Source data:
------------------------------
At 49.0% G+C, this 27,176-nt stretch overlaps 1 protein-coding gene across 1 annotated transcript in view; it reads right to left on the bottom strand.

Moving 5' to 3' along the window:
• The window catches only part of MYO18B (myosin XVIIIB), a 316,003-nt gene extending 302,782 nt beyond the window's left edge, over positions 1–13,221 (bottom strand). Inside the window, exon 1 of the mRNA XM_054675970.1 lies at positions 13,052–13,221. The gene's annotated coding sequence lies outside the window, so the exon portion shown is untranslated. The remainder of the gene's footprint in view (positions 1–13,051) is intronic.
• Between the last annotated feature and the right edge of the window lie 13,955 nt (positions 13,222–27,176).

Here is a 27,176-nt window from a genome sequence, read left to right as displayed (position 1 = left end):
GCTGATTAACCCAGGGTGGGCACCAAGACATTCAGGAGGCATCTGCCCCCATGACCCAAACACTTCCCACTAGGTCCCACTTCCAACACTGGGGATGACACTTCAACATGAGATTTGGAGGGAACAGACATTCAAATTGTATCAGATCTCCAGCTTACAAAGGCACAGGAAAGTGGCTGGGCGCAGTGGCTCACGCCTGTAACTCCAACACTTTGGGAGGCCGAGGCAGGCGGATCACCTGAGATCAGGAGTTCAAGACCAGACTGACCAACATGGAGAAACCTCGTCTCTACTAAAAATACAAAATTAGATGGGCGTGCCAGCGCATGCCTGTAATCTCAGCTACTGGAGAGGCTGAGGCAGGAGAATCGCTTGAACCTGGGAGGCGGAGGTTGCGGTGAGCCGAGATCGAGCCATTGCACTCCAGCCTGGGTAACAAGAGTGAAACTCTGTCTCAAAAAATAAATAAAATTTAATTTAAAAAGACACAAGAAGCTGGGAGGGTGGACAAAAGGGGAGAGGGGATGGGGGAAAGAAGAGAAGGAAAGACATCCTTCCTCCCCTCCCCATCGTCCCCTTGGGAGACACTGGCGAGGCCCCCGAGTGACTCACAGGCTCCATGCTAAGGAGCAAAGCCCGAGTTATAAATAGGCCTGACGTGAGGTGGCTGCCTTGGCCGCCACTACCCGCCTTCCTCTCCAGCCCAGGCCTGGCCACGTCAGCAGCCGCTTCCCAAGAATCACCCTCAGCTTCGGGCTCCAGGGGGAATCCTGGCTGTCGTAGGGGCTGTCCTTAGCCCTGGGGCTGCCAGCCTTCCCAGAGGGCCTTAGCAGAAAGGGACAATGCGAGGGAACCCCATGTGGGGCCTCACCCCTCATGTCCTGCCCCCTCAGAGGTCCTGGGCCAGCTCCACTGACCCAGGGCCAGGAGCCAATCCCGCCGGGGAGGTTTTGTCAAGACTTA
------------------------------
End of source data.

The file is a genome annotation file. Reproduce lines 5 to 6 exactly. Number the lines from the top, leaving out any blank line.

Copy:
Here is a 27,176-nt window from a genome sequence, read left to right as displayed (position 1 = left end):
GCTGATTAACCCAGGGTGGGCACCAAGACATTCAGGAGGCATCTGCCCCCATGACCCAAACACTTCCCACTAGGTCCCACTTCCAACACTGGGGATGACACTTCAACATGAGATTTGGAGGGAACAGACATTCAAATTGTATCAGATCTCCAGCTTACAAAGGCACAGGAAAGTGGCTGGGCGCAGTGGCTCACGCCTGTAACTCCAACACTTTGGGAGGCCGAGGCAGGCGGATCACCTGAGATCAGGAGTTCAAGACCAGACTGACCAACATGGAGAAACCTCGTCTCTACTAAAAATACAAAATTAGATGGGCGTGCCAGCGCATGCCTGTAATCTCAGCTACTGGAGAGGCTGAGGCAGGAGAATCGCTTGAACCTGGGAGGCGGAGGTTGCGGTGAGCCGAGATCGAGCCATTGCACTCCAGCCTGGGTAACAAGAGTGAAACTCTGTCTCAAAAAATAAATAAAATTTAATTTAAAAAGACACAAGAAGCTGGGAGGGTGGACAAAAGGGGAGAGGGGATGGGGGAAAGAAGAGAAGGAAAGACATCCTTCCTCCCCTCCCCATCGTCCCCTTGGGAGACACTGGCGAGGCCCCCGAGTGACTCACAGGCTCCATGCTAAGGAGCAAAGCCCGAGTTATAAATAGGCCTGACGTGAGGTGGCTGCCTTGGCCGCCACTACCCGCCTTCCTCTCCAGCCCAGGCCTGGCCACGTCAGCAGCCGCTTCCCAAGAATCACCCTCAGCTTCGGGCTCCAGGGGGAATCCTGGCTGTCGTAGGGGCTGTCCTTAGCCCTGGGGCTGCCAGCCTTCCCAGAGGGCCTTAGCAGAAAGGGACAATGCGAGGGAACCCCATGTGGGGCCTCACCCCTCATGTCCTGCCCCCTCAGAGGTCCTGGGCCAGCTCCACTGACCCAGGGCCAGGAGCCAATCCCGCCGGGGAGGTTTTGTCAAGACTTA